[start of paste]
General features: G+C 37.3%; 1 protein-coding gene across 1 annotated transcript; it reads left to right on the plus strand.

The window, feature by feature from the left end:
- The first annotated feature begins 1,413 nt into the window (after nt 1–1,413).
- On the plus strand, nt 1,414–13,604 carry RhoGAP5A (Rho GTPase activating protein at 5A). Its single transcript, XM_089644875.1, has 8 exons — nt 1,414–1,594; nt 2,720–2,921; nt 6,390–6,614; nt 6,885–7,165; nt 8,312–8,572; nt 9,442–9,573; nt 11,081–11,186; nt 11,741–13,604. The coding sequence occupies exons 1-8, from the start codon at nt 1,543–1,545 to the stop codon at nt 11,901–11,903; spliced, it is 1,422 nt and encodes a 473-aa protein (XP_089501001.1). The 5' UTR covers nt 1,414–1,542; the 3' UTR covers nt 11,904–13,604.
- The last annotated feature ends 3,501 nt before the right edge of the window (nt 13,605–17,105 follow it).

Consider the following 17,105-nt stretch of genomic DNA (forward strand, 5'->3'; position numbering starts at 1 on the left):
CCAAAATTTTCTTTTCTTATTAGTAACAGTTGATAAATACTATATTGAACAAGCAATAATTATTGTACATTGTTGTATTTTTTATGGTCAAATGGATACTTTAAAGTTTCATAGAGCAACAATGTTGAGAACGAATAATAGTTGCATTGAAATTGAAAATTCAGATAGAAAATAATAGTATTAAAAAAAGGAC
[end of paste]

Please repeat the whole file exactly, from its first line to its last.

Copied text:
General features: G+C 37.3%; 1 protein-coding gene across 1 annotated transcript; it reads left to right on the plus strand.

The window, feature by feature from the left end:
- The first annotated feature begins 1,413 nt into the window (after nt 1–1,413).
- On the plus strand, nt 1,414–13,604 carry RhoGAP5A (Rho GTPase activating protein at 5A). Its single transcript, XM_089644875.1, has 8 exons — nt 1,414–1,594; nt 2,720–2,921; nt 6,390–6,614; nt 6,885–7,165; nt 8,312–8,572; nt 9,442–9,573; nt 11,081–11,186; nt 11,741–13,604. The coding sequence occupies exons 1-8, from the start codon at nt 1,543–1,545 to the stop codon at nt 11,901–11,903; spliced, it is 1,422 nt and encodes a 473-aa protein (XP_089501001.1). The 5' UTR covers nt 1,414–1,542; the 3' UTR covers nt 11,904–13,604.
- The last annotated feature ends 3,501 nt before the right edge of the window (nt 13,605–17,105 follow it).

Consider the following 17,105-nt stretch of genomic DNA (forward strand, 5'->3'; position numbering starts at 1 on the left):
CCAAAATTTTCTTTTCTTATTAGTAACAGTTGATAAATACTATATTGAACAAGCAATAATTATTGTACATTGTTGTATTTTTTATGGTCAAATGGATACTTTAAAGTTTCATAGAGCAACAATGTTGAGAACGAATAATAGTTGCATTGAAATTGAAAATTCAGATAGAAAATAATAGTATTAAAAAAAGGAC